• Pillar 1 - Provide fixes to the minimum capital requirements of Basel I and introduce a new, specific operational risk change;
  • Pillar 2 - Gives more power to the supervisor/regulator;
  • Pillar 3 -  insists on more disclosure to the market.

Originally planned for 2004, Basel II is running at least a couple of years late.  Nevertheless, despite the lack of an official announcement, full implementation around 2006 is widely expected.  During 2002 the new draft proposals are open to comment.  Some regulators, e.g. the FSA in the UK, are likely to expect compliance with Basel II before the final BIS date.  Most banks will be moving rapidly to full compliance during 2003 and 2004 without much push from regulators, as soon as the details are made final. 

Basel II’s changes to capital requirements are felt most in Pillar 1’s extensive changes to the credit risk framework and the newly introduced operational risk requirement.  Basel II has introduced a definition for operational risk as “the risk of direct or indirect loss resulting from inadequate or failed internal processes, people and systems or from external events”.  Although the BIS has admitted that this definition must be revised to exclude systemic risk more clearly, many people still see operational risk as what remains after credit risk and market risk are covered.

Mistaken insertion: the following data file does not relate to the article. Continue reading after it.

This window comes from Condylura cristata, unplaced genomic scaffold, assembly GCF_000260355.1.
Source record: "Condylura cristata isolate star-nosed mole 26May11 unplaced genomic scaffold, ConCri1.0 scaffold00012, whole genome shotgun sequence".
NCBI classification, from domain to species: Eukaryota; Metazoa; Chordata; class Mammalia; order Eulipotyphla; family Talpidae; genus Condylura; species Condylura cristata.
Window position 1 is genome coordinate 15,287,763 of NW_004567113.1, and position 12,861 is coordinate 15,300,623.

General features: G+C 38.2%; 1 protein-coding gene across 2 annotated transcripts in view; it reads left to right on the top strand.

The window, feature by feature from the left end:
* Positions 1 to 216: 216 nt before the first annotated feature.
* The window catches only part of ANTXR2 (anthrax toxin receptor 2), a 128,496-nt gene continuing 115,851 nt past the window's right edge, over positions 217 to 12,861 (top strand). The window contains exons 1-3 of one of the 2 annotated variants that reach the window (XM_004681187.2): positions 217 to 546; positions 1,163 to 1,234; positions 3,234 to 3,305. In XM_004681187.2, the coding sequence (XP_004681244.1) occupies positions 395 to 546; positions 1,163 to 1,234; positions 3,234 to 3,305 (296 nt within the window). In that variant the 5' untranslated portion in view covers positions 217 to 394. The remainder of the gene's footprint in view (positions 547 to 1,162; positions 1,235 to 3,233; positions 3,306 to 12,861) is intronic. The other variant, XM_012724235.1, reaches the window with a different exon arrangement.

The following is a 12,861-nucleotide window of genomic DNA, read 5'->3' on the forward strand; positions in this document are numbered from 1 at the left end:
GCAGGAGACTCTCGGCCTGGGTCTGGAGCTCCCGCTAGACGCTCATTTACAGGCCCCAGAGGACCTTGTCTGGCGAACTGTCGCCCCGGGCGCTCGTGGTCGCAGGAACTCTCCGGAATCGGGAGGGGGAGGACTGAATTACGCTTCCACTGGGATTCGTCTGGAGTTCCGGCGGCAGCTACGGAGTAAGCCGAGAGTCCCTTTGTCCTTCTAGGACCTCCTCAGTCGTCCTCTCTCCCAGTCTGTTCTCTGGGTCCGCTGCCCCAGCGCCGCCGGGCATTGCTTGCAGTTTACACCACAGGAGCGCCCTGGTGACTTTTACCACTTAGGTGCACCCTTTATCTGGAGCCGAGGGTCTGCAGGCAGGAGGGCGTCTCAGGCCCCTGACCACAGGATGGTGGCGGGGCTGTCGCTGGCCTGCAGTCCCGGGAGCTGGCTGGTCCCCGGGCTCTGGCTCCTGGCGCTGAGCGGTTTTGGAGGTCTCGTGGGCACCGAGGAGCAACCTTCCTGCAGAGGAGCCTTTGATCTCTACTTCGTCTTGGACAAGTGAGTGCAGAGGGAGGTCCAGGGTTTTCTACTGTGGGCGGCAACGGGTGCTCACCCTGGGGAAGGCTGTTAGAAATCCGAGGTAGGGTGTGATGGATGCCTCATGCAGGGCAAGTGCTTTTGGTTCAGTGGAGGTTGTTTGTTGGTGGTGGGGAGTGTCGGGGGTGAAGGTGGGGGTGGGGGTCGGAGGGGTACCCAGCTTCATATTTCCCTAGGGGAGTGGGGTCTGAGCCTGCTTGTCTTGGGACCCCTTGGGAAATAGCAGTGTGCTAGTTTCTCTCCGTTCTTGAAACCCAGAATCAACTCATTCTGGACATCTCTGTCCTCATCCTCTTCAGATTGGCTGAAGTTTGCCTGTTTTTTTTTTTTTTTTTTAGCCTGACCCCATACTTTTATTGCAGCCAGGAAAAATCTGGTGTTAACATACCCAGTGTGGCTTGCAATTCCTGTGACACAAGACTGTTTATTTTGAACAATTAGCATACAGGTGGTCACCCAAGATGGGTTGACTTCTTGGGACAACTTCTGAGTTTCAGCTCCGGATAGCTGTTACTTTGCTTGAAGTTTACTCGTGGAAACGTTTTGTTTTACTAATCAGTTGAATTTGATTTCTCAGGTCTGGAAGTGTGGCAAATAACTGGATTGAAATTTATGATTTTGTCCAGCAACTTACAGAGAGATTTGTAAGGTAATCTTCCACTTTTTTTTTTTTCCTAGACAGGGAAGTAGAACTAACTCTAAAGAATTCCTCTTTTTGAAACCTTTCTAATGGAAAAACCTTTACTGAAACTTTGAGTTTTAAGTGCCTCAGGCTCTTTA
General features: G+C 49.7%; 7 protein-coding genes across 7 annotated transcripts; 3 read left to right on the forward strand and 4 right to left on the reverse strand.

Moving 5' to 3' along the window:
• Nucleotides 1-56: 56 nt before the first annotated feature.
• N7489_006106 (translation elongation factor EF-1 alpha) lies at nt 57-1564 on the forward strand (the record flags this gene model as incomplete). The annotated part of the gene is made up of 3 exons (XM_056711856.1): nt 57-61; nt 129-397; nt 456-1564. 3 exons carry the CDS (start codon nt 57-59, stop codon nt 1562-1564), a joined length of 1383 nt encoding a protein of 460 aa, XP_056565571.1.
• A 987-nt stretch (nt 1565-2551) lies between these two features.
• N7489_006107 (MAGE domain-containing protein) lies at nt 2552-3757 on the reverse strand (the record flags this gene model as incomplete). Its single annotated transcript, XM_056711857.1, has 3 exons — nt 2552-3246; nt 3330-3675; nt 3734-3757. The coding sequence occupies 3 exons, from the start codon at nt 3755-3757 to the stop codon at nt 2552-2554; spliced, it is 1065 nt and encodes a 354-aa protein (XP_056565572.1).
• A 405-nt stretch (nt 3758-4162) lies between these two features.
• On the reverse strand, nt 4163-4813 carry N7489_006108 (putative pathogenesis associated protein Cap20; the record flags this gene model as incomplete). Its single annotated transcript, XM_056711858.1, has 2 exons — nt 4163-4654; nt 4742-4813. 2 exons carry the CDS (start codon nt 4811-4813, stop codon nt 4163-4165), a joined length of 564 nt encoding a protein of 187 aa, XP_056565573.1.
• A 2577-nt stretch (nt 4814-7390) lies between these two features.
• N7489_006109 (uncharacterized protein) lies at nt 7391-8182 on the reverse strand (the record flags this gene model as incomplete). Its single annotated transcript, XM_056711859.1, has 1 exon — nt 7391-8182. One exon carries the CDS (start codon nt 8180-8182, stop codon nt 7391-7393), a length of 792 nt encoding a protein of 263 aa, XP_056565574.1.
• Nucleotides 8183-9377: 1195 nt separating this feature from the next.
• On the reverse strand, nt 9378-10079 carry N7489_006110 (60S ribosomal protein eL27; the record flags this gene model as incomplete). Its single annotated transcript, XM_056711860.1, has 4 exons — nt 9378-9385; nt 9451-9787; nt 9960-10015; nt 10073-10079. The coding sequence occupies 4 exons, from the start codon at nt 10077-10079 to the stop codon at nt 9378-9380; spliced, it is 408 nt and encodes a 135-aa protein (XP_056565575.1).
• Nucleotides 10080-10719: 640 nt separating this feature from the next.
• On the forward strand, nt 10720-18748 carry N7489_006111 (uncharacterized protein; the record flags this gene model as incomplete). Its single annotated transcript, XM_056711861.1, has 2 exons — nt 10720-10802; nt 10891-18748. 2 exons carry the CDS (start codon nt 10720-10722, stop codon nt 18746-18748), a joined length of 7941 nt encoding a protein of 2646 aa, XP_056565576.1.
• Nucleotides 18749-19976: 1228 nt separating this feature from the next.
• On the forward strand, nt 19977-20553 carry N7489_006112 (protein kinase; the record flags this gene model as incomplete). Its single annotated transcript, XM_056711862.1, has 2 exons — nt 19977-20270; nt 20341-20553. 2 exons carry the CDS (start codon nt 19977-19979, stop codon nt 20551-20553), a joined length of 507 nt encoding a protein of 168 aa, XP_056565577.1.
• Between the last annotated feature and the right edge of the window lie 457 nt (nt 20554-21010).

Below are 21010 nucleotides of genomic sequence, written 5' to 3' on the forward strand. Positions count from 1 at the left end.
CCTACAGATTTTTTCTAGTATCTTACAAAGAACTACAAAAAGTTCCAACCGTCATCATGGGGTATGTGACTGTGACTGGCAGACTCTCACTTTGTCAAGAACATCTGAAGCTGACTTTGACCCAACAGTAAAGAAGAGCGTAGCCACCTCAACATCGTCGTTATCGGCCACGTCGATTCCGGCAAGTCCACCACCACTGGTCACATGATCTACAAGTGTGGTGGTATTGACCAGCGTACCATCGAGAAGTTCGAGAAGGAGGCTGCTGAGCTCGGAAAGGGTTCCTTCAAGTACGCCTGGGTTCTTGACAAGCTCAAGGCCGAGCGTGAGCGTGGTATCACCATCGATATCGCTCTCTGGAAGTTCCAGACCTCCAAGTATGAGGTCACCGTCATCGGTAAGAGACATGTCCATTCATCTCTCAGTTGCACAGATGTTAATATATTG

Larger, supposedly more sophisticated, banks are predicting that Basel II’s increased recognition of internal risk ratings by the banks themselves will free up capital.  Schroder Salomon Smith Barney estimates, for instance, that Deutsche Bank can free up to €5.8 billion from market and credit risk capital under Basel II, reducing its capital requirement by 27%, from €21.6 billion to €15.8 billion.  However, at €2.8 billion, operational risk would be nearly 18% of its remaining €15.8 billion capital requirement, up from nil.  Operational risk capital requirements would start to matter.